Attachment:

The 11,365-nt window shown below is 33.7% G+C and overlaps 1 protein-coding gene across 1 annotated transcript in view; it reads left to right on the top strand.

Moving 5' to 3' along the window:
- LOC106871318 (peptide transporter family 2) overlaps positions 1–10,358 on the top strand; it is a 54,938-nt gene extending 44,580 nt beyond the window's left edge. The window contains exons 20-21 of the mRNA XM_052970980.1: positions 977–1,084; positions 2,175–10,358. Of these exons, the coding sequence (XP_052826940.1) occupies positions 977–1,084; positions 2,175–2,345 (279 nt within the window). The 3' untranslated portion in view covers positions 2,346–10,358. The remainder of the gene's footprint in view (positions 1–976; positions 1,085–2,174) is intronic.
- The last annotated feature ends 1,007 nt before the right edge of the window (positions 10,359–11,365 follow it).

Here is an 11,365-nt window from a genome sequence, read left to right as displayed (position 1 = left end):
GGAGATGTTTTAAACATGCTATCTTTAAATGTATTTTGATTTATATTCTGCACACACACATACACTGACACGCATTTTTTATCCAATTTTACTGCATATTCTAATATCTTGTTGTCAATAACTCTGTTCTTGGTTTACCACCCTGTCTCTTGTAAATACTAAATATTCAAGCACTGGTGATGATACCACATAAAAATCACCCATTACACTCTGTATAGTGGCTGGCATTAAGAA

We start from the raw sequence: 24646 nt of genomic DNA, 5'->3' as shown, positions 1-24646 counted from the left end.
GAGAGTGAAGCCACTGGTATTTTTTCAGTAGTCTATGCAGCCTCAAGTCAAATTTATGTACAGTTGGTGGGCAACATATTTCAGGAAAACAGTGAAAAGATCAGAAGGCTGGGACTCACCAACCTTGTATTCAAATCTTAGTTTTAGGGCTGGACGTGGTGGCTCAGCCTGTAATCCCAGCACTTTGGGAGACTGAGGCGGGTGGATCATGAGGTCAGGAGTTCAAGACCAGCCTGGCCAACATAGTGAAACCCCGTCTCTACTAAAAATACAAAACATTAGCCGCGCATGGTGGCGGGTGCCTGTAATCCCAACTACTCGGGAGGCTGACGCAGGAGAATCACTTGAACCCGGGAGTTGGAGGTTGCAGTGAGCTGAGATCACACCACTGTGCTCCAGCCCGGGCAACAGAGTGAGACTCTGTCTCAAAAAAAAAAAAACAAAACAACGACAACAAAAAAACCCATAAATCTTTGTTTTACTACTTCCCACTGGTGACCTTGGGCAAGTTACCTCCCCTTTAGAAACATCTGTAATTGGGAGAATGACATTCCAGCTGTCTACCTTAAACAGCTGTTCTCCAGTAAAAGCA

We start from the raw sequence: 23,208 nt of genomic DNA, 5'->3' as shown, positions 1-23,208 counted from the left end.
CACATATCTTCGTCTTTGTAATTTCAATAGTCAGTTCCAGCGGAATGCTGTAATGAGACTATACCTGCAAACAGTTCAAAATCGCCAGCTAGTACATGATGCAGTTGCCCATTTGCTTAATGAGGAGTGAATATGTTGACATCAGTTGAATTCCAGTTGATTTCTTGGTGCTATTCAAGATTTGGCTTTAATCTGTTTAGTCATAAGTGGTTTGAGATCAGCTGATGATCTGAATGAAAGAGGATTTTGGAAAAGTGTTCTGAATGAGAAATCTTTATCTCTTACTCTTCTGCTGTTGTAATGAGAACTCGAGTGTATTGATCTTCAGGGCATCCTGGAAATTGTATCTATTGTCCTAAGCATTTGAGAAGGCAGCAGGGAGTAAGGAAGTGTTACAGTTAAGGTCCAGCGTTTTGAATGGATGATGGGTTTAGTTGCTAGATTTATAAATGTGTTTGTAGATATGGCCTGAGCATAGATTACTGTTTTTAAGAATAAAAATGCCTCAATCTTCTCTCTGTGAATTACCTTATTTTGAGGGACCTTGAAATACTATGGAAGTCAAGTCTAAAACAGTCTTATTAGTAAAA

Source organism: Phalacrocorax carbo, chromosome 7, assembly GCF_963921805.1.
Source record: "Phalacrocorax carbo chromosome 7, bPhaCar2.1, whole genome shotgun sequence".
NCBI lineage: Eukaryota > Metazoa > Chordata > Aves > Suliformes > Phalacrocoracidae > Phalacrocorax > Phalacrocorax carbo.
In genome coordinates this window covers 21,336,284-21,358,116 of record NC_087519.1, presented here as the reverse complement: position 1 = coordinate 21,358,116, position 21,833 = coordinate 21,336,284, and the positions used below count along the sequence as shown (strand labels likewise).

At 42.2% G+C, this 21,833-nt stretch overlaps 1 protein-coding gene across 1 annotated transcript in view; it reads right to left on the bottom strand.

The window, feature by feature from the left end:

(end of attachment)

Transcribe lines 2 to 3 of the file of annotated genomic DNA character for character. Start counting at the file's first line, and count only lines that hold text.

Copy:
Moving 5' to 3' along the window:
- LOC106871318 (peptide transporter family 2) overlaps positions 1–10,358 on the top strand; it is a 54,938-nt gene extending 44,580 nt beyond the window's left edge. The window contains exons 20-21 of the mRNA XM_052970980.1: positions 977–1,084; positions 2,175–10,358. Of these exons, the coding sequence (XP_052826940.1) occupies positions 977–1,084; positions 2,175–2,345 (279 nt within the window). The 3' untranslated portion in view covers positions 2,346–10,358. The remainder of the gene's footprint in view (positions 1–976; positions 1,085–2,174) is intronic.